Chaucer’s Art of Characterization

The writer is the reflection of his society, whatever he traces is the tongue of contemporary society. His work, The Prologue to the Canterbury Tales is a great achievement holding various facets and proving him a poet and a narrator. The historians, without reading his work, can not write history. His art of characterization is very simple and eminent.

He is very fantastic in portraying his characters. He watches his characters minutely. He looks over the behaviours, manners dresses and all habits minutely. His work, prologue to the Canterbury tales is a good work, there in thirty characters are led for pilgrimage representing English society morally and socially. His work is fit for all ages.

All his thirty characters represent different professions as The Knight and the Squire represent warrior class ready to flow blood for country sake. Chaucer depicts that where there is dispute, there is knight to face and reconcile. Further it is added that there was a great keen for being the knight as holding and executing power. He performs a great work. The squire is representing good-humored and joyful disposition with the signs of success. The Man of Law, the Doctor, and the Oxford Clerk belong to the learned line of work.

The Merchant and the Shipman represent the higher commercial community while the Wife of Bath, an expert Cloth maker represents the traders and firm. Agriculture is represented by the Ploughman, the Miller and the Franklin. his way of describing the Monk is very humorous but polite. As he says that the monk has craze for hunting and taming dogs. His description of all characters shows his mild humour.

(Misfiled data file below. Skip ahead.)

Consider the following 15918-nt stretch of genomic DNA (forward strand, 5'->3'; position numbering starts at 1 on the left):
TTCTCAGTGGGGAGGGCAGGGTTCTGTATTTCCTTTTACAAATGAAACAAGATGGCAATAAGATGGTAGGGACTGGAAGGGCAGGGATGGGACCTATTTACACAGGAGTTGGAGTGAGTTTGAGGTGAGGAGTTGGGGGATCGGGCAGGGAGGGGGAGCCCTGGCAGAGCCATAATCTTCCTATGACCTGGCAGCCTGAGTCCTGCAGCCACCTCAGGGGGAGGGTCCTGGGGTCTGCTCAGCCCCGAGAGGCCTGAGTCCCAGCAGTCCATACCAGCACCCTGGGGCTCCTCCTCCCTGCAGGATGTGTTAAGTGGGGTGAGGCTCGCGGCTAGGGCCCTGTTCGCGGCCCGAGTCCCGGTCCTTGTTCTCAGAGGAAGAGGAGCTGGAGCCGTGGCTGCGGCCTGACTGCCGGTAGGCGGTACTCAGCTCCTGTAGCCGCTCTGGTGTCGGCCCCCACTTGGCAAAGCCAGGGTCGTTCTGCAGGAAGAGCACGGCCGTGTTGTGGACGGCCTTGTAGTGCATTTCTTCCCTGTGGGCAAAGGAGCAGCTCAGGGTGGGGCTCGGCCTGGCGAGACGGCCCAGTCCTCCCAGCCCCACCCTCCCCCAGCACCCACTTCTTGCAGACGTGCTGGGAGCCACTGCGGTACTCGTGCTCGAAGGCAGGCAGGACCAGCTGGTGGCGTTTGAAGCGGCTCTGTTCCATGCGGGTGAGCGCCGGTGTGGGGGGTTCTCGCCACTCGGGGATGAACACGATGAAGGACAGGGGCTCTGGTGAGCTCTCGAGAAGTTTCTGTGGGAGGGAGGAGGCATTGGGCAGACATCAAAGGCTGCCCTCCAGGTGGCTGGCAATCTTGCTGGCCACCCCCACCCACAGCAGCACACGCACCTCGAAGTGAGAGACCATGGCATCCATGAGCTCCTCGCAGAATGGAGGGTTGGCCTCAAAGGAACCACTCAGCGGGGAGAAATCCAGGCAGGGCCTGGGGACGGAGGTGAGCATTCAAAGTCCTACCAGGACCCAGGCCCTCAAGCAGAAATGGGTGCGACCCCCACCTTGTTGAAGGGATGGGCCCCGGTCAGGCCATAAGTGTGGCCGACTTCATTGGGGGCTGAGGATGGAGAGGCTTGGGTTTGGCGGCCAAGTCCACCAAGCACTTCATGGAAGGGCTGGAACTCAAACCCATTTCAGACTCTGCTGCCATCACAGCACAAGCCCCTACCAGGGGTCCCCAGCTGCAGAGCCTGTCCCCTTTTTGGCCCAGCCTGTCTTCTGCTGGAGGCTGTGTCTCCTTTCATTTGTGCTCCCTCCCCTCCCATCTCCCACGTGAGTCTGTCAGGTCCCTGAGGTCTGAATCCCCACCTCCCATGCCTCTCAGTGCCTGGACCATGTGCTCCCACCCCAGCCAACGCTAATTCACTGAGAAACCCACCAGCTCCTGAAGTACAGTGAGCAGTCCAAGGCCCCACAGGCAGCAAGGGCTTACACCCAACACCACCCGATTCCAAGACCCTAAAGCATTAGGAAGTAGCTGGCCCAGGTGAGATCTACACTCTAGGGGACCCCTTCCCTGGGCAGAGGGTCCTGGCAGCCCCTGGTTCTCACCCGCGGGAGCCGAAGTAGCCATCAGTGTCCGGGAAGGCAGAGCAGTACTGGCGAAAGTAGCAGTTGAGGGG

These characters represent various types of contemporary society. They possess different qualities and manners and move before us like real human being. His characters are perfectly lifelike. Some of them are so modern that they seem to be living today. The old Knight is an example of the chivalrous character which is found in every generation. The Merchant is very proud over grow of wealth, while the Man of Law like lawyers of all times is enhancing fees and buying land. We recognize in him the typical lawyer of our own day: it is the peculiarity by virtue of it he is called the poet of modern age.

There are characters like the Prioress, the Monk, the Franklin, the Reeve, the Summoner, the Pardoner, and the Wife of Bath whom we do not identify at first. But none of them is really extinct. They have changed their name and profession but their chief part is an element of humanity. That is why when we accompany the Pilgrims on their way we feel quite at home and have no feeling of being among aliens.

Chaucer’s art of characterization is superb. He looks at his characters positively and marks out each of the men and women minutely and distinguishably. His way of narration is very excellent pursuing the readers to be their companions. Chaucer conveys a strong sense of distinctiveness and depth of portraiture. He simply evinces their realities without any hard satire or humour.

Chaucer’s method of portraying characters is a scientific manner by differentiating them by means of their conspicuous characteristics. It was for the first time in European literature that a writer proved himself clearly cognizant of the relation between individuals and ideas. Moreover, Chaucer’s characters grow and develop in the course of the tale, like living human beings. They give their opinions on the stories that have been told and these comments reveal their central thoughts, their feelings and the objects of their interests.

Thus Chaucer is the master in the art of characterization.